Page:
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IS-BAO: What it spells for you.

Posted on: September 29th, 2012 by Pete Agur

IS-BAO: What it spells for you.

 

 

As a board member, you should be concerned about the safe performance of your company’s aviation services.  After all, the company’s most precious human capital rides in the aircraft…  and so may you.

IS-BAO (International Standards – Business Aviation Operations) is sometimes referred to as the answer to establishing and maintaining “Best Practices” or better.  But, does IS-BAO really spell “r-e-l-i-e-f” when it comes to assuring aviation performance?  Yes and no.

A few years ago there was a push to regulate Business Aviation by some of the member states of the International Civil Aviation Organization (ICAO).  The International Business Aviation Counsel (IBAC) commissioned the development of IS-BAO in response to the concern for a need for a documented and systematic approach to Business Aviation operations. In 2001 IS-BAO was established as a voluntary standard.  Essentially, IS-BAO is “ISO-light” for Business Aviation.  It continues to mature.  The pressure for added regulation has declined.

But, does IS-BAO fill your needs for performance assurance?  I believe the answer is a qualified, “Yes.”  IS-BAO Stage 3 registration assures you the processes used within your aviation operations have been defined, documented, assessed, and audited for effective implementation.  This process-oriented approach reduces many of the variances that can lead to operational errors, on the ground or in the air.  But it must be implemented to its highest level, Staged 3, to achieve the full benefits of IS-BAO’s impact.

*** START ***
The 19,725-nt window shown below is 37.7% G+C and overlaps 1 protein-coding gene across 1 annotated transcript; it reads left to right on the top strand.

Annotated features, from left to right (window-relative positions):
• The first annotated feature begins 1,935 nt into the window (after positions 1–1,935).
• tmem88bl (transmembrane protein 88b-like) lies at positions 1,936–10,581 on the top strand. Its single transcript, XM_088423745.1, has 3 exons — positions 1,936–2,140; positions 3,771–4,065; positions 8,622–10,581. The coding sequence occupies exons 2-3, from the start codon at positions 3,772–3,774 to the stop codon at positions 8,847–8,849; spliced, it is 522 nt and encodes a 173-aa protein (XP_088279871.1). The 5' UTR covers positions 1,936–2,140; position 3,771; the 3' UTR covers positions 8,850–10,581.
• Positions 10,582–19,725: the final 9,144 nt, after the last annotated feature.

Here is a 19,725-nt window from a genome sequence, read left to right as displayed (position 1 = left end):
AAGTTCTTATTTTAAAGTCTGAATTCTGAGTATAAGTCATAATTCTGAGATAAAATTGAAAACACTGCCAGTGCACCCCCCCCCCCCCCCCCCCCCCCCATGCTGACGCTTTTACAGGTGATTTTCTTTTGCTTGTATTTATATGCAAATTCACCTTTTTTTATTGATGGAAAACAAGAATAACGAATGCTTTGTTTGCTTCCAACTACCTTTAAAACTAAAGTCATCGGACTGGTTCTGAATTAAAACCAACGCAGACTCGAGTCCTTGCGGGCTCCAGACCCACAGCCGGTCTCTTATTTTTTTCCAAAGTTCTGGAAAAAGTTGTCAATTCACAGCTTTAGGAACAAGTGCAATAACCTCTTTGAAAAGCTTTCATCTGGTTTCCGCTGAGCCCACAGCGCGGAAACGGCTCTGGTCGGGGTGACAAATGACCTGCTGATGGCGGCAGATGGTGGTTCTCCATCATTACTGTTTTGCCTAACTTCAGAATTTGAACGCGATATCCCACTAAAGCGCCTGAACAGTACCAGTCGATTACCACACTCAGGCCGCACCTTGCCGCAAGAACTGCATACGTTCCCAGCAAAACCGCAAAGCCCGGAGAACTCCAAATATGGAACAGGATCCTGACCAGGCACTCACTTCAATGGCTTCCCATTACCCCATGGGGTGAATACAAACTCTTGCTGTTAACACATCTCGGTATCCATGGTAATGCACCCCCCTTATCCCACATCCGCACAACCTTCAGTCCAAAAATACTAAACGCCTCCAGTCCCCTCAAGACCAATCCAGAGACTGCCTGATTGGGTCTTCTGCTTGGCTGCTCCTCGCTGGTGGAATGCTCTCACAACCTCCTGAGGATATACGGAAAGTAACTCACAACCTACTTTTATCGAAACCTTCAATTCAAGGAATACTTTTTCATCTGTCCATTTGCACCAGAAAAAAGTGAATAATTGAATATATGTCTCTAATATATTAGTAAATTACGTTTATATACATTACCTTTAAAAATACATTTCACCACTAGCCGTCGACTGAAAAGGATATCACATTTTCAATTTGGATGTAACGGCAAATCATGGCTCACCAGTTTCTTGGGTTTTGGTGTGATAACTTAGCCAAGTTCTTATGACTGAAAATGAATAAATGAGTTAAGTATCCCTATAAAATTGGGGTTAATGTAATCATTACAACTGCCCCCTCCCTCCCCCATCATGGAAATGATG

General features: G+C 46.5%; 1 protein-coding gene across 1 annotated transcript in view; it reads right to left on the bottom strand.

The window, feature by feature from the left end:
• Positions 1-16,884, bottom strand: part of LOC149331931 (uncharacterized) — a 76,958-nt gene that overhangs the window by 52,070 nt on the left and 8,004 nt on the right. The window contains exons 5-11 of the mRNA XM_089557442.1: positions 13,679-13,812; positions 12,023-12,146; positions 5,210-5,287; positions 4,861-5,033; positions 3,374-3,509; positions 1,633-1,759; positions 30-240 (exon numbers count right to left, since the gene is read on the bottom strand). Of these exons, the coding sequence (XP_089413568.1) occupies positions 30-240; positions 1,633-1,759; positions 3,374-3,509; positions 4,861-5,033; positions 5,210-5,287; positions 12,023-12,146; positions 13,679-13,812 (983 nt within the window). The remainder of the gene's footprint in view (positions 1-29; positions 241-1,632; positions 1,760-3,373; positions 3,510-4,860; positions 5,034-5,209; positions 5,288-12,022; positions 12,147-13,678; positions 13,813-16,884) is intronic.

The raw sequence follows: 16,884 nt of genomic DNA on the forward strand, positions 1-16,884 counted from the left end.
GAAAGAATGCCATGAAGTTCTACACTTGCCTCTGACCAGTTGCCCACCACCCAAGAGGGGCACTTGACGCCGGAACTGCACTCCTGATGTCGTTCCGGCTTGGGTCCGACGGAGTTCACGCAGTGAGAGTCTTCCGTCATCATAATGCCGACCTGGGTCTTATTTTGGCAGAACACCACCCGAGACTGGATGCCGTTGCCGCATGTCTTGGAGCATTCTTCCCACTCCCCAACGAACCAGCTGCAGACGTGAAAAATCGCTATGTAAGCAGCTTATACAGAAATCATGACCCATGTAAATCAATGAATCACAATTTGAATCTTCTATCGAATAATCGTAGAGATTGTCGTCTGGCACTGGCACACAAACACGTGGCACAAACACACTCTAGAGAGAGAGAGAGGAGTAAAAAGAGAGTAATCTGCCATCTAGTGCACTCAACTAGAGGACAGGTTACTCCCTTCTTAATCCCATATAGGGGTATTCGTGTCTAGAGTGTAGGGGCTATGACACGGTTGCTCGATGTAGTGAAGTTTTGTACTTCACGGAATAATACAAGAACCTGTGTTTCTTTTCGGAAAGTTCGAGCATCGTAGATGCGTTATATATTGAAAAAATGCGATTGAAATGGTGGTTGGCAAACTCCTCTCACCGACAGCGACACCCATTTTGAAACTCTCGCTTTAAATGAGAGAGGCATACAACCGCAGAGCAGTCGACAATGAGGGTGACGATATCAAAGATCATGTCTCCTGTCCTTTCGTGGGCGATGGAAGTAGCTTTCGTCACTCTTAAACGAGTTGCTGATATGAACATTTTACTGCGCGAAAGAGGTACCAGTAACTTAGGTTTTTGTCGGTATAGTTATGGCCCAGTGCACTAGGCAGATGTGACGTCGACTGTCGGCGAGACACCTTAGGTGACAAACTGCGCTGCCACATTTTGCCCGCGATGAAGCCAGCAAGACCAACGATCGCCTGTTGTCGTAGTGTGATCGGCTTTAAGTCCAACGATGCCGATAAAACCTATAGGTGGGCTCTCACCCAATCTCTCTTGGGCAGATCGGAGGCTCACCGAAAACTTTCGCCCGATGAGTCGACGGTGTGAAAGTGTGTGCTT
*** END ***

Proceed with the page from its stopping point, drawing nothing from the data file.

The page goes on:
Is IS-BAO the “EASY Button” for Business Aviation safety?  No!  For two reasons:

  1. IS-BAO is a process.  As a process, it implements whatever standards and policies you impose; good or bad.  Therefore, the board, corporate leaders and your aviation professionals must establish the managerial and operational policies and practices that define the quality of the operation.  Without that foundation you can still have aviation services that are doing the wrong things the right way… with tragic results.
  2. IS-BAO is not easy.  The formalization and documentation of pervasive processes and procedures can be very tedious and time consuming.  Its upkeep is not automatic.  Stage 3 registration can take at least three years to accomplish.

Is IS-BAO is worth doing?  Yes!  And its value continues to grow.  IS-BAO’s greatest impact is realized when it is fully implemented.  Full implementation requires progression through three stages. Each stage is confirmed by certified auditors using comprehensive protocols.  In lay terms,

  • Stage 1 requires appropriate systems and processes are in development.  This includes a Safety Management System (SMS).  Stage 1 satisfies the EU requirement for proof of SMS use.  There are currently about 500 aviation organizations qualified as Stage 1 registered with IBAC.  Most are in North America. That is less than 10% of all North American Business Aviation departments.